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Title Forging the Imperial Nation: Imperialism, Nationalism, and Ethnic Boundaries in China's Longue Duree.
Publication Date
Date Accessioned
Degree PhD
Discipline/Department Sociology
Degree Level doctoral
University/Publisher University of Michigan
Abstract In this dissertation, I study the dynamics of ethnic group boundaries in China, emphasizing its continuity through changes from the pre-imperial times to the present day. I distinguish the imperial, patrimonial pattern of ethnic relations, to which China belongs as a case, from the colonial and national type in which ethno-racial boundary-making tends to function as a source of social inequality and political discrimination. Further, I depict the post-imperial Chinese state as the ‘imperial nation,’ enshrining the traditional Sinic ideals of statehood and nationhood together with the patrimonial structures of ethno-territorial governance, albeit with reconfigurations in a national form. The current imperial nation of China is to some degree the prison-house of nation, which symbolizes the fundamental contradiction of being in the midst of the empire-nation continuum in the age of nation-states. Yet, like most non-colonial world-empires, it is modeled not on ethnic exclusion but on the trans-ethnic inclusion underscoring its multiethnic unity. Therefore, I critically examine several misunderstandings and misconceptions in that scholarship which interprets Chinese realities through the lenses of racism, internal colonialism, and Oriental Orientalism. I illustrate ethnicity in China as an imagined category associated with the state-making process and examine how the macro-level structure has affected the individual’s ethnic self-identity. I identify three major characteristics, which constitute major chapters of this study. First, I discuss the ethnic boundary-making process in both cognitive and institutional dimensions. Despite the enduring evidence of Sinocentric prejudice, the various Chinese states have institutionalized ethnic categories not so much to discriminate against non-Han groups as to protect and privilege them compared with the Han peoples. Second, I trace the ethnic boundary-clearing characteristic in the construction of national self-imagery. The conception of common descent as the primordial foundation of Chinese genealogical nationalism has not identified one particular group at the expense of others, but has been employed to integrate diverse ethnicities within one big family, often portrayed as descendants of the mythical Yellow Emperor. Lastly, I demonstrate the porous nature of ethnic boundaries at the individual level, based on the analysis of the Eight Banner household registers as an empirical case of boundary-crossing.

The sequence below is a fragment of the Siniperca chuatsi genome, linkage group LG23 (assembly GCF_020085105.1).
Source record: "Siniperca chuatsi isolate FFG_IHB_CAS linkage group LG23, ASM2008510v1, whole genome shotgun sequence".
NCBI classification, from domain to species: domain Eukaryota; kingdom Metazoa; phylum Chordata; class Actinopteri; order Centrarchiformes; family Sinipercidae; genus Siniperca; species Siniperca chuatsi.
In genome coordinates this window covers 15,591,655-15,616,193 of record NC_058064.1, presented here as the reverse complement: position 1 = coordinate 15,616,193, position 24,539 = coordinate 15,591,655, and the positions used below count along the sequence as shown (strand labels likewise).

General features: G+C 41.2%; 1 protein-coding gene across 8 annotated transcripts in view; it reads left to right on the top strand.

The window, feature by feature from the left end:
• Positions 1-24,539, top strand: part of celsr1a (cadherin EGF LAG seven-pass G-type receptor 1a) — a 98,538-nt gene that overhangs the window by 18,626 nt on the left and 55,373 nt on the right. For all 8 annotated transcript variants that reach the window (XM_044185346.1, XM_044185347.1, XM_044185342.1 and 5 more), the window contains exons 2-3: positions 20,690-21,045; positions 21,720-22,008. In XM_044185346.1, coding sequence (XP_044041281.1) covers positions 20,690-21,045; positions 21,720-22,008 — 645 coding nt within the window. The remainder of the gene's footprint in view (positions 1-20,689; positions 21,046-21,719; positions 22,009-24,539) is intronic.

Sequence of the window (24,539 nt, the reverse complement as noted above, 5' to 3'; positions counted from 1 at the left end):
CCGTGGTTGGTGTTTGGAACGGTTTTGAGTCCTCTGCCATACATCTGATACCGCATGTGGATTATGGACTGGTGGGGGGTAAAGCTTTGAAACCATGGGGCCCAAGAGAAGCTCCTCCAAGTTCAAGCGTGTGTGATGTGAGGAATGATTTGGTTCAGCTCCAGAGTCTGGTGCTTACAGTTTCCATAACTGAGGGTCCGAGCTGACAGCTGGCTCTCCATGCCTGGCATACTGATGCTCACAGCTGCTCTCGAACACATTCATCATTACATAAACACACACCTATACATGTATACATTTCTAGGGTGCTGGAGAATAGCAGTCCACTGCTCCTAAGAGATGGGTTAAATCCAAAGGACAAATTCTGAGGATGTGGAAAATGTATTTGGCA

Subjects/Keywords Imperial Nation; Chinese Nationalism; Ethnic Boundaries; Patrimonialism; Max Weber; Sociology; Social Sciences
Contributors Anderson, Barbara A. (committee member); Lee, James (committee member); Suny, Ronald G. (committee member); Tsutsui, Kiyoteru (committee member)
Language en
Rights Unrestricted
Country of Publication us
Record ID handle:2027.42/89783
Repository umich
Date Retrieved
Date Indexed 2019-02-05
Grantor University of Michigan, Horace H. Rackham School of Graduate Studies
Issued Date 2011-01-01 00:00:00
Note [thesisdegreename] Ph.D.; [thesisdegreediscipline] Sociology; [thesisdegreegrantor] University of Michigan, Horace H. Rackham School of Graduate Studies; [bitstreamurl] http://deepblue.lib.umich.edu/bitstream/2027.42/89783/1/bhlee_1.pdf;

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